Mother Church - Nurturing God's Family

Most Rev. Michael Olson

Bishop of Fort Worth

North Texas Catholic

10/19/2015

 

The main reason for Pope Francis’ journey to the United States was to participate and to speak at the World Meeting of Families in Philadelphia. “The Family” was not only the topic of his address to that gathering of people; rather, it is a metaphor that imbued his entire approach to his time spent among us.

It occurred to me as I listened with other bishops and among other men and women to the Pope’s words of encouragement and call to conversion that he very much presents our life as the Church as being involved in a family, in God’s family to be more precise.

Pope Francis frequently speaks of the Church in her role as a Mother, holy Mother Church, who loves her children and does not exclude them from her life.  The Church as our mother includes all of her children without abandoning her responsibility to teach them lovingly the full truth as revealed by Christ.  As a mother, the Church never excludes her children even when she cannot condone their wayward behavior that denies both the Gospel and harms human nature.  The Pope especially demonstrated this point when he spoke to prisoners — his brothers — reminding them that confinement does not mean exclusion.  In other words, these men — our brothers — are accountable to justice by being confined, yet they are responsible for acting toward rehabilitation and to use well their time of confinement for the good of their neighbors in society.  They do not lose their human dignity nor are they excluded from membership in the family.

As a mother, the Church always includes her children who are her children because of baptism.  The image used by the Pope is that of a dialogue, that is, a respectful conversation between a mother and her children; it is a conversation that includes people even if their ideas cannot be included because of their opposition to human dignity or the fullness of the Gospel.  It is not the dialogue of activists who dishonestly employ it to serve their own agenda.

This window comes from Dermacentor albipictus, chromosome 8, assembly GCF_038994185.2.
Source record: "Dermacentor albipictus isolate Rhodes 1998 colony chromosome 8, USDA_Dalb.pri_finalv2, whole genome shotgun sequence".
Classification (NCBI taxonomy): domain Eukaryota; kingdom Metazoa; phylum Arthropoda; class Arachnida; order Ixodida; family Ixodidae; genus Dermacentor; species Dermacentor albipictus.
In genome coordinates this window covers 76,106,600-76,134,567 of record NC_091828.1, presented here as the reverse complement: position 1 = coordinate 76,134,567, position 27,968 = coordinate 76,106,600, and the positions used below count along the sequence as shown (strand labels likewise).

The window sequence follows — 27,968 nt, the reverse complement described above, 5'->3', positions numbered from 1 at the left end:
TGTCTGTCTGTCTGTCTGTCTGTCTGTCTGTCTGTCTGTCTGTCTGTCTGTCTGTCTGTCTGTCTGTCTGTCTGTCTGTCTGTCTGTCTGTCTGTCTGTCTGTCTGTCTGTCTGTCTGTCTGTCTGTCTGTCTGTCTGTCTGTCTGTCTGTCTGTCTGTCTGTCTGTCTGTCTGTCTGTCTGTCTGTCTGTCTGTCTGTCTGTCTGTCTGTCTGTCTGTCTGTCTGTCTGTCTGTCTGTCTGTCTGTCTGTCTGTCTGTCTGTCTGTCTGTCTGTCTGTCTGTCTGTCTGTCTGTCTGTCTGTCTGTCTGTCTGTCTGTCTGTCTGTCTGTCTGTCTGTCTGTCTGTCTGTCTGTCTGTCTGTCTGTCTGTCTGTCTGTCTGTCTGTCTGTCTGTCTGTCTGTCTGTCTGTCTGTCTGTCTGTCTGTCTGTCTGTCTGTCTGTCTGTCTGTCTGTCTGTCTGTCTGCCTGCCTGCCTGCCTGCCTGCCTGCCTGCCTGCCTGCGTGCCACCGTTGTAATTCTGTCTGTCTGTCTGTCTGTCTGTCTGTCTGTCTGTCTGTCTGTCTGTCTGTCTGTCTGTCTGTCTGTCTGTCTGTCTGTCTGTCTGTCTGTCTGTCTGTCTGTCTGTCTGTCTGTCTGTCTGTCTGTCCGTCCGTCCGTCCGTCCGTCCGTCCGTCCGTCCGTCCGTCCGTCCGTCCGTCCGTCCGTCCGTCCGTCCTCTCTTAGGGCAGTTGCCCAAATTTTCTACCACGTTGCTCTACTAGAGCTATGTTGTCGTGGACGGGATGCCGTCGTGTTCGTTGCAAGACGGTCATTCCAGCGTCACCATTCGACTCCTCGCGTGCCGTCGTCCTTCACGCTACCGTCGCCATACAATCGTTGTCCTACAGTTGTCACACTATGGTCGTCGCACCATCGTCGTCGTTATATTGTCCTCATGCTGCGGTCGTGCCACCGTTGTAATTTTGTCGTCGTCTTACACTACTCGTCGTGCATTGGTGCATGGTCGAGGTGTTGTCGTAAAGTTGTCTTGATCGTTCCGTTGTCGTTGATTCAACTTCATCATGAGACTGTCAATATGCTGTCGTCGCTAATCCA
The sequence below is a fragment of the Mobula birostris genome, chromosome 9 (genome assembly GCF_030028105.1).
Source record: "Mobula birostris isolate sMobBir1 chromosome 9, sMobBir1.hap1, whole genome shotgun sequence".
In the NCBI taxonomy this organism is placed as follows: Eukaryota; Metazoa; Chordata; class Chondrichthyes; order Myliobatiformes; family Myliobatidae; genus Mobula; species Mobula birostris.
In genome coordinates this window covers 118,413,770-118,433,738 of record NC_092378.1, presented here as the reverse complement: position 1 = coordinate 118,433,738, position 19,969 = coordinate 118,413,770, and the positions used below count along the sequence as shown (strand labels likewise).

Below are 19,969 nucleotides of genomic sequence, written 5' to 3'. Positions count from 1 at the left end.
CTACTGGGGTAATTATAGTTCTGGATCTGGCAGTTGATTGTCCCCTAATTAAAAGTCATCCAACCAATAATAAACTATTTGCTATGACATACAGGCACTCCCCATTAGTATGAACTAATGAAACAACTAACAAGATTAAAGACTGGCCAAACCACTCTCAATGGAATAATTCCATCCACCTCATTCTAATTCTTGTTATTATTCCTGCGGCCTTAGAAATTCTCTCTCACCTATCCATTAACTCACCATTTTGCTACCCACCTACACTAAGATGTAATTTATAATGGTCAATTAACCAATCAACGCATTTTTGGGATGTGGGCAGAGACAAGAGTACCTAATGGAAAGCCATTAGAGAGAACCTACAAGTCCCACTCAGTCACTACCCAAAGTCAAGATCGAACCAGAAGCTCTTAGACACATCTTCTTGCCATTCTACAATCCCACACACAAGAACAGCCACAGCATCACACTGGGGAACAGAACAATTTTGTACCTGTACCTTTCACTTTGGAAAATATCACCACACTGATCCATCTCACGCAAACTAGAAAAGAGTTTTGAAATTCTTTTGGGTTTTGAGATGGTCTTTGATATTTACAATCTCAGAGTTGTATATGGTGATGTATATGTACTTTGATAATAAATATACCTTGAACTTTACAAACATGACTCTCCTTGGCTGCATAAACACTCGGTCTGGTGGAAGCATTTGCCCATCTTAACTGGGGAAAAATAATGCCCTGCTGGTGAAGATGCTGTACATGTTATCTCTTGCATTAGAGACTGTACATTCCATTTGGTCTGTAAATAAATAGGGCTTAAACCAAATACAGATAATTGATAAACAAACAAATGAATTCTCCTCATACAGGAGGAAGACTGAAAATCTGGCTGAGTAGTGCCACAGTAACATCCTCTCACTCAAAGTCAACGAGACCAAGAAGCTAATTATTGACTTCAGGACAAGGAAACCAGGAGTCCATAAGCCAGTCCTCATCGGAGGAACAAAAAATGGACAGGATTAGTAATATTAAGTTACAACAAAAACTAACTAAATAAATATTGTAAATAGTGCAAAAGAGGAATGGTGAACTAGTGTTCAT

Pope Francis, the Holy Father, encouraged us bishops to be fathers to our priests and to our people — to avoid the temptation to be bureaucrats instead of being fathers.  Fathers are first members of a family, they protect their children; they accompany their children and lead them to authentic freedom by living as active contributors to the common good; fathers love their children and never speak harshly to them even when they rightly are admonishing and encouraging them to live good lives for the sake of the entire family.
The Pope especially demonstrated this point when he spoke to us bishops — his brothers — reminding us that we are to pray to Christ for our people so that when He asks each of us, “Who is my sister, and brother, and mother,” each of us can respond, “Here they are. I return them to You Who first entrusted them to me.”

It is at the heart of our call from Christ to conversion to become more truly his family as the Church.  It is a conversion that requires that we do our best to live faithfully our baptismal call, despite the postmodern messiness of fragmentation that afflicts each of us in the lives of our families.  To understand the Church as being a family, as Pope Francis does, requires that we accept our baptismal and sacramental membership in that family with its corresponding responsibilities of service especially to the poor and voiceless.  It requires that we not see the Church as yet another fragment with which we construct our own inward looking ideology that leads us to a selfish polarization.

 

The main reason for Pope Francis’ journey to the United States was to participate and to speak at the World Meeting of Families in Philadelphia. “The Family” was not only the topic of his address to that gathering of people; rather, it is a metaphor that imbued his entire approach to his time spent among us.

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